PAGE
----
While all the main characters in the story are interesting to talk about, let us focus for a moment on Doc Glass. He is certainly a figure for the cinematic history books! Referred to by Jeff as a “Drunken Ape” in one scene, Doc is about as colourful and hectic a personage as you could imagine. Once a reputed surgeon, Doc now spends every evening at a local bar running up a large tab. And since he is short of funds, he uses his medical tools as collateral until the time comes when someone needs his services, at which point they must pay the entirety of the bar tab to retrieve the instruments. Jeff has to pay $20 to get them back, which equates to over $382 in today’s money. Just to put this figure into perspective, Jeff was fictionally sentenced to 10 years over a sum of $12, which equates to around $230 in today’s money. This goes to show the sheer severity of Doc’s drinking problem. He even steals medicine from his medical bag if he has nothing else to drink. It makes you wonder how he can still be alive yet when it comes to saving Sonny’s life, he is on top of things. His dedication to the Purple Gang never fails, either.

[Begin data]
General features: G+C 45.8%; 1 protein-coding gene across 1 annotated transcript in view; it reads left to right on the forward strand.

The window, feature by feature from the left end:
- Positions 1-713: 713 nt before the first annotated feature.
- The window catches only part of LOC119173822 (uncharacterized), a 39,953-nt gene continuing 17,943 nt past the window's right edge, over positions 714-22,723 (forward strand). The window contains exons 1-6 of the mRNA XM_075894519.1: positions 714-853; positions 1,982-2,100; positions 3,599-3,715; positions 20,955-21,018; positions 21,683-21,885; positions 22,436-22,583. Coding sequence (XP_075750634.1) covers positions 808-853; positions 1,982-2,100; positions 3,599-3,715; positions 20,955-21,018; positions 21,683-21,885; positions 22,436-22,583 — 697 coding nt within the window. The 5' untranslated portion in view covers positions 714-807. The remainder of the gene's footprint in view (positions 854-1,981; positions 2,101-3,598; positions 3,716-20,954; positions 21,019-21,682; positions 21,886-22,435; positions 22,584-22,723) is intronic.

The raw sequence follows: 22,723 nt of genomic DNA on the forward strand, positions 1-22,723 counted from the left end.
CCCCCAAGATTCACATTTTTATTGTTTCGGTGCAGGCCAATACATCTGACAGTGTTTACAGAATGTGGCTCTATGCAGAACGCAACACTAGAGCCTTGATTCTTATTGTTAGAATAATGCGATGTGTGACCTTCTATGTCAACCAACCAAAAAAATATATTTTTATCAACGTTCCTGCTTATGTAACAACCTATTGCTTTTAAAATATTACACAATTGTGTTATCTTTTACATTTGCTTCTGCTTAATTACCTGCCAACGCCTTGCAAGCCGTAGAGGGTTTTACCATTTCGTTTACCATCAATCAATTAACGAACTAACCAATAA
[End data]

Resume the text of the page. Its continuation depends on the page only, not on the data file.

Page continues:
Jean “The Voice” Arthur